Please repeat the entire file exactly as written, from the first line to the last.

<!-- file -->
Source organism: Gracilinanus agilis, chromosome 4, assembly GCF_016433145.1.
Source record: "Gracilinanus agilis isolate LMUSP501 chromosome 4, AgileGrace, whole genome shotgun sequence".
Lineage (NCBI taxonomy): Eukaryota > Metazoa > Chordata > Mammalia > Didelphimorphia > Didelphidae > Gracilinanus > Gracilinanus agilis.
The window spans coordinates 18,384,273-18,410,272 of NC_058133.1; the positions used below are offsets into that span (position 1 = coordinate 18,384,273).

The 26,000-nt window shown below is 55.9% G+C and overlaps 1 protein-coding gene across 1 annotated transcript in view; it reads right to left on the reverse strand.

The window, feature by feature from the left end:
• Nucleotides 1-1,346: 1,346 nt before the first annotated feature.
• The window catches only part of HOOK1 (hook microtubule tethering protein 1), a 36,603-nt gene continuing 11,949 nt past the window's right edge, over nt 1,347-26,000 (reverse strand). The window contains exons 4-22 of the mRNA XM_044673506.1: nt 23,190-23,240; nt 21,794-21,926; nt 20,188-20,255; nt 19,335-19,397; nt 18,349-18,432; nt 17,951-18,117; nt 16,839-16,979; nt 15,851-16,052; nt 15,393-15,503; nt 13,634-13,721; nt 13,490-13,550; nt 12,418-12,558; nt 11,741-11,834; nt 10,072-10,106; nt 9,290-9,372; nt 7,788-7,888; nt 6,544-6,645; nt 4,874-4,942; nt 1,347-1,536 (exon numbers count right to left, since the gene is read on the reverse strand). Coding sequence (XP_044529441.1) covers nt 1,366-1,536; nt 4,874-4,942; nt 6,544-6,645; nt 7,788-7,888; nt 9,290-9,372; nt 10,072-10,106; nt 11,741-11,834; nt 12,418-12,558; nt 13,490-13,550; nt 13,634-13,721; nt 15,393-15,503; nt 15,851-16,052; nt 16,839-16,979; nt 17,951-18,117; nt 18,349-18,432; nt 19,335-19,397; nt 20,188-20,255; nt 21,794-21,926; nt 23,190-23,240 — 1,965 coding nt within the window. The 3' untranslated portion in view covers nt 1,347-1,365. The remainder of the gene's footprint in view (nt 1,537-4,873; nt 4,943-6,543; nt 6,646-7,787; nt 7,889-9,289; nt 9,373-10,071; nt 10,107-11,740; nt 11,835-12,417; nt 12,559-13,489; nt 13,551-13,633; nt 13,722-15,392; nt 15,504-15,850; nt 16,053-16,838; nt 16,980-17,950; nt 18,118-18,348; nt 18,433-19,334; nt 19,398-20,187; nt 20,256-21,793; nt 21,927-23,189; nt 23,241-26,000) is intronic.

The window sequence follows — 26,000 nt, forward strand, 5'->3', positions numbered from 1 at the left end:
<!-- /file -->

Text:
Source organism: Gracilinanus agilis, chromosome 4, assembly GCF_016433145.1.
Source record: "Gracilinanus agilis isolate LMUSP501 chromosome 4, AgileGrace, whole genome shotgun sequence".
Lineage (NCBI taxonomy): Eukaryota > Metazoa > Chordata > Mammalia > Didelphimorphia > Didelphidae > Gracilinanus > Gracilinanus agilis.
The window spans coordinates 18,384,273-18,410,272 of NC_058133.1; the positions used below are offsets into that span (position 1 = coordinate 18,384,273).

The 26,000-nt window shown below is 55.9% G+C and overlaps 1 protein-coding gene across 1 annotated transcript in view; it reads right to left on the reverse strand.

The window, feature by feature from the left end:
• Nucleotides 1-1,346: 1,346 nt before the first annotated feature.
• The window catches only part of HOOK1 (hook microtubule tethering protein 1), a 36,603-nt gene continuing 11,949 nt past the window's right edge, over nt 1,347-26,000 (reverse strand). The window contains exons 4-22 of the mRNA XM_044673506.1: nt 23,190-23,240; nt 21,794-21,926; nt 20,188-20,255; nt 19,335-19,397; nt 18,349-18,432; nt 17,951-18,117; nt 16,839-16,979; nt 15,851-16,052; nt 15,393-15,503; nt 13,634-13,721; nt 13,490-13,550; nt 12,418-12,558; nt 11,741-11,834; nt 10,072-10,106; nt 9,290-9,372; nt 7,788-7,888; nt 6,544-6,645; nt 4,874-4,942; nt 1,347-1,536 (exon numbers count right to left, since the gene is read on the reverse strand). Coding sequence (XP_044529441.1) covers nt 1,366-1,536; nt 4,874-4,942; nt 6,544-6,645; nt 7,788-7,888; nt 9,290-9,372; nt 10,072-10,106; nt 11,741-11,834; nt 12,418-12,558; nt 13,490-13,550; nt 13,634-13,721; nt 15,393-15,503; nt 15,851-16,052; nt 16,839-16,979; nt 17,951-18,117; nt 18,349-18,432; nt 19,335-19,397; nt 20,188-20,255; nt 21,794-21,926; nt 23,190-23,240 — 1,965 coding nt within the window. The 3' untranslated portion in view covers nt 1,347-1,365. The remainder of the gene's footprint in view (nt 1,537-4,873; nt 4,943-6,543; nt 6,646-7,787; nt 7,889-9,289; nt 9,373-10,071; nt 10,107-11,740; nt 11,835-12,417; nt 12,559-13,489; nt 13,551-13,633; nt 13,722-15,392; nt 15,504-15,850; nt 16,053-16,838; nt 16,980-17,950; nt 18,118-18,348; nt 18,433-19,334; nt 19,398-20,187; nt 20,256-21,793; nt 21,927-23,189; nt 23,241-26,000) is intronic.

The window sequence follows — 26,000 nt, forward strand, 5'->3', positions numbered from 1 at the left end: